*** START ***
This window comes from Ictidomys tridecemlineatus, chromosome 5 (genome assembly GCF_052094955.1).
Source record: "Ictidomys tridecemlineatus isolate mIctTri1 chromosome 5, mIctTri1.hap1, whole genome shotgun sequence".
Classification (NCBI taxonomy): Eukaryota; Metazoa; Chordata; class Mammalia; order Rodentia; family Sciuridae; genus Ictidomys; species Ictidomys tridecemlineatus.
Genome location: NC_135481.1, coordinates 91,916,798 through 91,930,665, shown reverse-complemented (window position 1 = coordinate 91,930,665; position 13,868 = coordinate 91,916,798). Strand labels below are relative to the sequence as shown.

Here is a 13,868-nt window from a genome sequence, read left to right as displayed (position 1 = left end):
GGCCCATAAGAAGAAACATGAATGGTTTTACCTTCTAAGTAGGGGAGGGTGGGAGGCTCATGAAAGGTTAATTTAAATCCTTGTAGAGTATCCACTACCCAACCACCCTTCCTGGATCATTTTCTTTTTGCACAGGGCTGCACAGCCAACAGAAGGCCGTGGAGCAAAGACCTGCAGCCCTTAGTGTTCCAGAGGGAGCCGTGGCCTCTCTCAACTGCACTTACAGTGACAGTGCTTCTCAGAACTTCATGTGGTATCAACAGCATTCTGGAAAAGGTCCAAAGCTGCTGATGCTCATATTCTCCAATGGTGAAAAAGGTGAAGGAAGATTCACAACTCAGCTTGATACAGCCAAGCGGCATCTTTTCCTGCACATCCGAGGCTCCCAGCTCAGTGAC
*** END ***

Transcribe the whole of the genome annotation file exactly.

This window comes from Ictidomys tridecemlineatus, chromosome 5 (genome assembly GCF_052094955.1).
Source record: "Ictidomys tridecemlineatus isolate mIctTri1 chromosome 5, mIctTri1.hap1, whole genome shotgun sequence".
Classification (NCBI taxonomy): Eukaryota; Metazoa; Chordata; class Mammalia; order Rodentia; family Sciuridae; genus Ictidomys; species Ictidomys tridecemlineatus.
Genome location: NC_135481.1, coordinates 91,916,798 through 91,930,665, shown reverse-complemented (window position 1 = coordinate 91,930,665; position 13,868 = coordinate 91,916,798). Strand labels below are relative to the sequence as shown.

Here is a 13,868-nt window from a genome sequence, read left to right as displayed (position 1 = left end):
GGCCCATAAGAAGAAACATGAATGGTTTTACCTTCTAAGTAGGGGAGGGTGGGAGGCTCATGAAAGGTTAATTTAAATCCTTGTAGAGTATCCACTACCCAACCACCCTTCCTGGATCATTTTCTTTTTGCACAGGGCTGCACAGCCAACAGAAGGCCGTGGAGCAAAGACCTGCAGCCCTTAGTGTTCCAGAGGGAGCCGTGGCCTCTCTCAACTGCACTTACAGTGACAGTGCTTCTCAGAACTTCATGTGGTATCAACAGCATTCTGGAAAAGGTCCAAAGCTGCTGATGCTCATATTCTCCAATGGTGAAAAAGGTGAAGGAAGATTCACAACTCAGCTTGATACAGCCAAGCGGCATCTTTTCCTGCACATCCGAGGCTCCCAGCTCAGTGAC